by Tom Gaylord
Writing as B.B. Pelletier
Crosman 600 CO2 pellet pistol.
This report covers:
- The test
- First up — Crosman Premiers
- Hobbys are next
- Adjusted the sights
- JSB Exact RS pellets
- Where does that leave us?
Me shooting a Crosman 600 CO2 pellet pistol at the Pyramyd Air Cup. Photo courtesy of Bryan Lever.
Today is accuracy day for the Crosman 600 semiautomatic pellet pistol. Before I get to that, however, let me tell you about my experience with one at the Pyramyd Air Cup a few weeks ago. Bryan Lever brought one for me to try and we were virtually alone on the range while the competition was ongoing. We both got to shoot as much as we wanted.
Bryan’s 600 is much like mine except it had a knob on the safety switch that I had never seen before. It turns out this knob is supposed to be there, but it’s one of the first things to fall off. It does make operating the safety a lot easier because you can both feel and see where it is.
Sorry about the poor quality but this is an enlargement of an image off the web. That button is small and is missing on most of the 600s out there.
Bryan’s pistol performed much like the one I am testing for you. We got 3 magazines of 10 rounds each, but the final few shots were very weak. So it really got about the same 25 shots per CO2 cartridge that I’m saying mine gets. His gun was shooting very high at 15 yards, but we held off the spinners and managed to connect. That led me to wonder where my sights would be in today’s test. Let’s see.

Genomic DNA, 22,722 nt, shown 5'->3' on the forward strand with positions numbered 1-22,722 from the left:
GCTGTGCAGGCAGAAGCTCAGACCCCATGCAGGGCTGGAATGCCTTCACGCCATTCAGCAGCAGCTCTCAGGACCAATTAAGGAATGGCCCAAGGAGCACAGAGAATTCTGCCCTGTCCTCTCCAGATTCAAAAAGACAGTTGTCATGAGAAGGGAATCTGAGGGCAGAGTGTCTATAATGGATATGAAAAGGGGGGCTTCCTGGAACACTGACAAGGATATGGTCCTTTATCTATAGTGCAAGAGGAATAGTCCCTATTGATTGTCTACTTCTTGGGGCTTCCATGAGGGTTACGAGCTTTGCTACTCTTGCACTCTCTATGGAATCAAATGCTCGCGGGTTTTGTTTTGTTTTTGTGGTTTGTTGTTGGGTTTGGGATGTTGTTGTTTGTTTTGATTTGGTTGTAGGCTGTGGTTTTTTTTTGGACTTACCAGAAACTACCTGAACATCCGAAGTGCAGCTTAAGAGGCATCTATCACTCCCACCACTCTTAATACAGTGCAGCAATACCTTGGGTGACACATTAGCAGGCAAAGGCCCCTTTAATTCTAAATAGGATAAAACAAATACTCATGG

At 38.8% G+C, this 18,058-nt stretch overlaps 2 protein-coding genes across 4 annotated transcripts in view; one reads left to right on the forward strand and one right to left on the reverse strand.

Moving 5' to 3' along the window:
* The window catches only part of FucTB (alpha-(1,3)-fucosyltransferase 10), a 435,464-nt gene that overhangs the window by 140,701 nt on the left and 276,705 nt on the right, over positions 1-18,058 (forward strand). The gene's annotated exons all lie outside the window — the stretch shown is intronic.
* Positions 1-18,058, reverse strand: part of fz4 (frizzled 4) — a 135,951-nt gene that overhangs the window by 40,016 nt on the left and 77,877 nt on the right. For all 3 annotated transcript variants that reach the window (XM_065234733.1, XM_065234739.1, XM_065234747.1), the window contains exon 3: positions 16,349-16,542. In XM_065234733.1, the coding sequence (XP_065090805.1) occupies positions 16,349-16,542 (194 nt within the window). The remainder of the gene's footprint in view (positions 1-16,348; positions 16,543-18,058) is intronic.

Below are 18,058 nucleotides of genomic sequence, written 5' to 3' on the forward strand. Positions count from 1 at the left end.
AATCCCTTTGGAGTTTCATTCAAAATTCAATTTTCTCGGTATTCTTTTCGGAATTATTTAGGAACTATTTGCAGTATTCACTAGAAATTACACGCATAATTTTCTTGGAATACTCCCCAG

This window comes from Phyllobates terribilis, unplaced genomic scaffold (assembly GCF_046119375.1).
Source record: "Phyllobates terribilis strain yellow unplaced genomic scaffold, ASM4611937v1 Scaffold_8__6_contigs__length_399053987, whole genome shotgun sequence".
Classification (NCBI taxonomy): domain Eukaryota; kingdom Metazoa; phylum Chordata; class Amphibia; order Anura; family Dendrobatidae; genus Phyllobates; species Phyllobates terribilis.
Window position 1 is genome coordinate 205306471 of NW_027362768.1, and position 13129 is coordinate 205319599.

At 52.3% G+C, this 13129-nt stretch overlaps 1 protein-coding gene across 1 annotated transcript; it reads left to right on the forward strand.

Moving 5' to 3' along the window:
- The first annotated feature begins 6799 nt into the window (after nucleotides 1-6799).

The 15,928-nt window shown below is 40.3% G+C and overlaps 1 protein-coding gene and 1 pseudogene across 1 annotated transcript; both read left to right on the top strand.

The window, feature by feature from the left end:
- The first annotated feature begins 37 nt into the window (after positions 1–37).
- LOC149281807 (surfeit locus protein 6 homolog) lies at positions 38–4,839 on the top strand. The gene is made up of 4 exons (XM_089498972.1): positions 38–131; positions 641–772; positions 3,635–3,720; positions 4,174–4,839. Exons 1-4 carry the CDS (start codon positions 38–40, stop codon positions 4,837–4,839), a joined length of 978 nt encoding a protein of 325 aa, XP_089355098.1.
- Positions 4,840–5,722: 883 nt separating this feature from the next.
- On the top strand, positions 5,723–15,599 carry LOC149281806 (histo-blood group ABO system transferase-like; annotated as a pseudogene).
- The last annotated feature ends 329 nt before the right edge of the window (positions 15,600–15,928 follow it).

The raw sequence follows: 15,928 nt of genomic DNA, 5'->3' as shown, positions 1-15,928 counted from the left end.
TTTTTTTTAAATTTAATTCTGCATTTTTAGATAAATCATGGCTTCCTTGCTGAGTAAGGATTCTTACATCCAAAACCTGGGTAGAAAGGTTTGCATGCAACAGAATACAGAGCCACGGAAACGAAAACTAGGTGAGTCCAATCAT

I shot from 10 meters with the pistol rested across a sandbag. Since the 600 is a gas gun, there is little recoil and vibration, so resting on a bag will work.
I shot 5 shots per target at first, hoping to find one or more pellets to test further. I had no idea of what to expect, as far as accuracy was concerned, because the 600 pistol varies so much from gun to gun.
First up — Crosman Premiers
The first pellet I tested was the Crosman Premier. In the 600’s day we shot the “flying ashcan” pellets that Crosman made, and I have always tried Premiers in every vintage Crosman gun that I test. With some airgun makers it isn’t as important to match the gun with the maker’s pellets, but with Crosman I’ve found it a good place to start.
Two oxidized Crosman “flying ashcan” pellets on the left and Premier pellets on the right.